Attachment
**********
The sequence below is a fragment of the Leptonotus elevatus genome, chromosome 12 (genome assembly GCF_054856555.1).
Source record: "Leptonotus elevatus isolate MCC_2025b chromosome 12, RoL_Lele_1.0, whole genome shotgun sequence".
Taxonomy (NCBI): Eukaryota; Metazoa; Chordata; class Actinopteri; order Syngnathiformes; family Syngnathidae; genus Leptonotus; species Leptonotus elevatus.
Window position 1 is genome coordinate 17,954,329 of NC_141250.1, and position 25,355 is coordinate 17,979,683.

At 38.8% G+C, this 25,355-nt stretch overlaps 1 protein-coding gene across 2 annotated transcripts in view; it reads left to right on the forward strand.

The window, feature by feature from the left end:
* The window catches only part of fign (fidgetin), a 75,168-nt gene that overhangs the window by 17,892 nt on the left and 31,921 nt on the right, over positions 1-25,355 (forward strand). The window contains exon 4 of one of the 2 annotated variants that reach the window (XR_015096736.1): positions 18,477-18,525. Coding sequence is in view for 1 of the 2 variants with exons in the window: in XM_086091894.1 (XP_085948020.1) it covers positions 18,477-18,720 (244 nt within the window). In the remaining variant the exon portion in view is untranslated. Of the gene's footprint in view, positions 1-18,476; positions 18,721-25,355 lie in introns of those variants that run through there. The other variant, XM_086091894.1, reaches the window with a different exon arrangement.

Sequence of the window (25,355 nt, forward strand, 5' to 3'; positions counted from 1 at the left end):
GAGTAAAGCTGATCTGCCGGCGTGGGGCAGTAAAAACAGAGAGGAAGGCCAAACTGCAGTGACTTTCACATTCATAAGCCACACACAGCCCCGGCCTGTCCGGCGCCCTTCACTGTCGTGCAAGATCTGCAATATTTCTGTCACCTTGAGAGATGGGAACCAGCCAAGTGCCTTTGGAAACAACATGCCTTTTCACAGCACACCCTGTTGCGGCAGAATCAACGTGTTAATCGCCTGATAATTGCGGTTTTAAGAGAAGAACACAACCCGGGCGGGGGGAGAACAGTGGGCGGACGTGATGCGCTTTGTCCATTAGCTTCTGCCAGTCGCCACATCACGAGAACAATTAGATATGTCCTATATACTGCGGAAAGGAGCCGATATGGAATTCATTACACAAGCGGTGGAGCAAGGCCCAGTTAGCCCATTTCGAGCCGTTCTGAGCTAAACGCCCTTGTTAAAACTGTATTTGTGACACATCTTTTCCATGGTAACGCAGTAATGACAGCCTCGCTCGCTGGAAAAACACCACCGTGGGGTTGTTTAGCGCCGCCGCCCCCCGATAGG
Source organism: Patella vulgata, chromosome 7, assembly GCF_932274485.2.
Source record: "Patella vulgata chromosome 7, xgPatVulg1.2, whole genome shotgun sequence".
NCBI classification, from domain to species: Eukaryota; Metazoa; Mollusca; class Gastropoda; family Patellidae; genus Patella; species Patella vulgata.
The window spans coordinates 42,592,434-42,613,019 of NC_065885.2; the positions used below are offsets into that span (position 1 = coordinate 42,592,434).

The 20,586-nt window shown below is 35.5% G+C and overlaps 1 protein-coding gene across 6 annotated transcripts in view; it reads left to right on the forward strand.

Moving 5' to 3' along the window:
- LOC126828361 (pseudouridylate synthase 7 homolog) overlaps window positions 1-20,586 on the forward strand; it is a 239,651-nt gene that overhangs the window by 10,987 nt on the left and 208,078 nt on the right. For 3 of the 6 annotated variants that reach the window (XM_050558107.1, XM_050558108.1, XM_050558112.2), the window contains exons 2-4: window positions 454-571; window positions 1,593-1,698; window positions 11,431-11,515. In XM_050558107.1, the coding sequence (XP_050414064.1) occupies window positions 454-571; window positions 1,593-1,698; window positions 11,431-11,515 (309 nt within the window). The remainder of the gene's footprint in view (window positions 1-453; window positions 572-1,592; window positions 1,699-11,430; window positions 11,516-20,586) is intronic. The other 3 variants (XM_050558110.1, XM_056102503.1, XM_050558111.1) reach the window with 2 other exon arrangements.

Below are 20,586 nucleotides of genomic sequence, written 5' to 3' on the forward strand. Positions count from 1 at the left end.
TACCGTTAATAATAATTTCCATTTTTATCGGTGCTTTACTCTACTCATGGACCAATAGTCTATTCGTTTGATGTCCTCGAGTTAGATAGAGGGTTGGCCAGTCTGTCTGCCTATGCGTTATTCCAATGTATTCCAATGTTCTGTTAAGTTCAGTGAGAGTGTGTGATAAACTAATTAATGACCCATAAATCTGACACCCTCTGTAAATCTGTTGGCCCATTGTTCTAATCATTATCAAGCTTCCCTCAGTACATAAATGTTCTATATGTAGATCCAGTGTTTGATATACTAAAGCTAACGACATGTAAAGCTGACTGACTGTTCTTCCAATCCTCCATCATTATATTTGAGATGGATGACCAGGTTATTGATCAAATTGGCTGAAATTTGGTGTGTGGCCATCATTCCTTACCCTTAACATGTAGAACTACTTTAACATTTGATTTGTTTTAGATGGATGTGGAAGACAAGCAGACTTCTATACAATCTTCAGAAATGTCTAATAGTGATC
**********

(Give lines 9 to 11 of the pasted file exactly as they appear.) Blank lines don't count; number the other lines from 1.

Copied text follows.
GAGTAAAGCTGATCTGCCGGCGTGGGGCAGTAAAAACAGAGAGGAAGGCCAAACTGCAGTGACTTTCACATTCATAAGCCACACACAGCCCCGGCCTGTCCGGCGCCCTTCACTGTCGTGCAAGATCTGCAATATTTCTGTCACCTTGAGAGATGGGAACCAGCCAAGTGCCTTTGGAAACAACATGCCTTTTCACAGCACACCCTGTTGCGGCAGAATCAACGTGTTAATCGCCTGATAATTGCGGTTTTAAGAGAAGAACACAACCCGGGCGGGGGGAGAACAGTGGGCGGACGTGATGCGCTTTGTCCATTAGCTTCTGCCAGTCGCCACATCACGAGAACAATTAGATATGTCCTATATACTGCGGAAAGGAGCCGATATGGAATTCATTACACAAGCGGTGGAGCAAGGCCCAGTTAGCCCATTTCGAGCCGTTCTGAGCTAAACGCCCTTGTTAAAACTGTATTTGTGACACATCTTTTCCATGGTAACGCAGTAATGACAGCCTCGCTCGCTGGAAAAACACCACCGTGGGGTTGTTTAGCGCCGCCGCCCCCCGATAGG
Source organism: Patella vulgata, chromosome 7, assembly GCF_932274485.2.
Source record: "Patella vulgata chromosome 7, xgPatVulg1.2, whole genome shotgun sequence".